Hi there! I’m Wendy.
I am a senior staff editor on the Flexible Editing desk at The New York Times, where I edit a variety of stories from across the newsroom — breaking news, science stories, political features, briefings, wellness stories, newsletters and more. I am also a global speaker on disability representation in the media and (occasionally) a national reporter covering the intersection of disability, politics and culture. Previously, I was an editor at HuffPost. I have written for Teen Vogue, Refinery29, Bustle, Men’s Health, Quartz, Columbia Journalism Review and others (take a look at some of my work here).
I was named as one of Forbes’ 30 Under 30 in the Media division for 2022 for my disability reporting and my efforts to expand and improve disability coverage in newsrooms across the country. In 2020, I was selected as a Knight Visiting Nieman Fellow to develop a curriculum to educate reporters on how to cover disability issues and train newsrooms to be more inclusive of disabled journalists (to resume in 2021). I’m on the board for the National Center on Disability & Journalism and served as a judge for the 2020 Katherine Schneider Journalism Award for Excellence in Disability Reporting. Last year, I was also recognized as one of 30 global disability leaders on Diversability’s D-30 Disability Impact List.
I speak publicly for a wide range of audiences and institutions. I’ve given university lectures, hosted company workshops and spoken on panels about disability representation in the media. Past appearances include: Columbia University, University of North Carolina, New York University Abu Dhabi, Indiana-Purdue University, Verizon Media, NYC Mayor’s Office of People With Disabilities, Asian American International Film Festival and many more. Interested in learning more? Check out my Events page for upcoming appearances, or book me for your next event.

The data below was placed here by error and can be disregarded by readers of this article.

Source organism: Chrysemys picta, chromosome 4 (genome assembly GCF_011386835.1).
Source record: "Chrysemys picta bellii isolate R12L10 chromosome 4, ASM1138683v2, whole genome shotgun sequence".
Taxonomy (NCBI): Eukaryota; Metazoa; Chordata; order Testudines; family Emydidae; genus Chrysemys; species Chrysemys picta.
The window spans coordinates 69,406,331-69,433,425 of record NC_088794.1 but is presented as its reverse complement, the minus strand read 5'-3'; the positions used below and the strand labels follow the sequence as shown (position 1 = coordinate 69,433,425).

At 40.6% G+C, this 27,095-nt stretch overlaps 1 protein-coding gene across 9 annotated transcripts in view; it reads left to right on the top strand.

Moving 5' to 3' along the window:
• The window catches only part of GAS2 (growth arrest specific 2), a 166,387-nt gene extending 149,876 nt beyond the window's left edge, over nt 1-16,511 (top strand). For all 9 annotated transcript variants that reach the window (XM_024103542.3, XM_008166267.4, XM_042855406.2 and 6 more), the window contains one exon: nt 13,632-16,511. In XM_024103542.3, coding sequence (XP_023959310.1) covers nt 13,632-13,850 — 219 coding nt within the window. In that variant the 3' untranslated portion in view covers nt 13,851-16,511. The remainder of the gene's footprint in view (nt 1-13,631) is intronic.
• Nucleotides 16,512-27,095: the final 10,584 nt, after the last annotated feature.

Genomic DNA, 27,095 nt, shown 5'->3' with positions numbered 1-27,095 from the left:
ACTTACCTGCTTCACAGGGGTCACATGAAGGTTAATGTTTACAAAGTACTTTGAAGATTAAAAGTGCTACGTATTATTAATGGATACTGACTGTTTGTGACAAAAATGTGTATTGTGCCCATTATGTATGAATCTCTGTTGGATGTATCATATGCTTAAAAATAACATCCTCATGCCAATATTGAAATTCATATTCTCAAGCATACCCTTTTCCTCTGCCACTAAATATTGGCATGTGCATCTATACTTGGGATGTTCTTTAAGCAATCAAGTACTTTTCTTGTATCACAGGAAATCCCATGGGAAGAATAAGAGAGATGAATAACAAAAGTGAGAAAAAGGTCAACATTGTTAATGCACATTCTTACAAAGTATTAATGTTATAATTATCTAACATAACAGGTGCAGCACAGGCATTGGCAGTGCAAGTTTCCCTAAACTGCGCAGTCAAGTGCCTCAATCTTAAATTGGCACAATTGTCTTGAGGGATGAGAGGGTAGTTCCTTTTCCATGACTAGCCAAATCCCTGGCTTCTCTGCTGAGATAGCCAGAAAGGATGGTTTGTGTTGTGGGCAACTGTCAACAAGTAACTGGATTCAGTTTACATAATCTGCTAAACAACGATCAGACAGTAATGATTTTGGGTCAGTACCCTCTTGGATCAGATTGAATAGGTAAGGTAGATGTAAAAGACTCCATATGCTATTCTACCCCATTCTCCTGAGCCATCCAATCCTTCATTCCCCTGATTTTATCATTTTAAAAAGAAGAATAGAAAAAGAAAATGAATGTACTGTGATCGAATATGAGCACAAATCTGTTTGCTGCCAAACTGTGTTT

Outside of journalism, I write contemporary middle-grade fiction for kids ages 9-12. I’m working on a novel about a talented disabled girl who loves all things Broadway. My fiction writing has received support from Paragraph and the Mendocino Writers’ Conference.
I am a proud disabled woman. Since birth, I’ve worn a tracheostomy (trach) tube that helps me breathe. My disability doesn’t affect my independence or my ability to be a journalist, but it does fuel my passion for social justice, politics, disability rights and storytelling. I have a master’s degree from Columbia Journalism School and a bachelor’s degree from UNC-Chapel Hill’s School of Media & Journalism. I grew up in Boston and eastern North Carolina, and I spent my summers off from school in Shanghai, where my family is from. In my spare time, I enjoy watching horror movies, bullet journaling and trying out the best pasta recipes.
Here on my website, I blog about journalism, creative writing, books and my life in New York City. Grab a cup of tea and stay a while.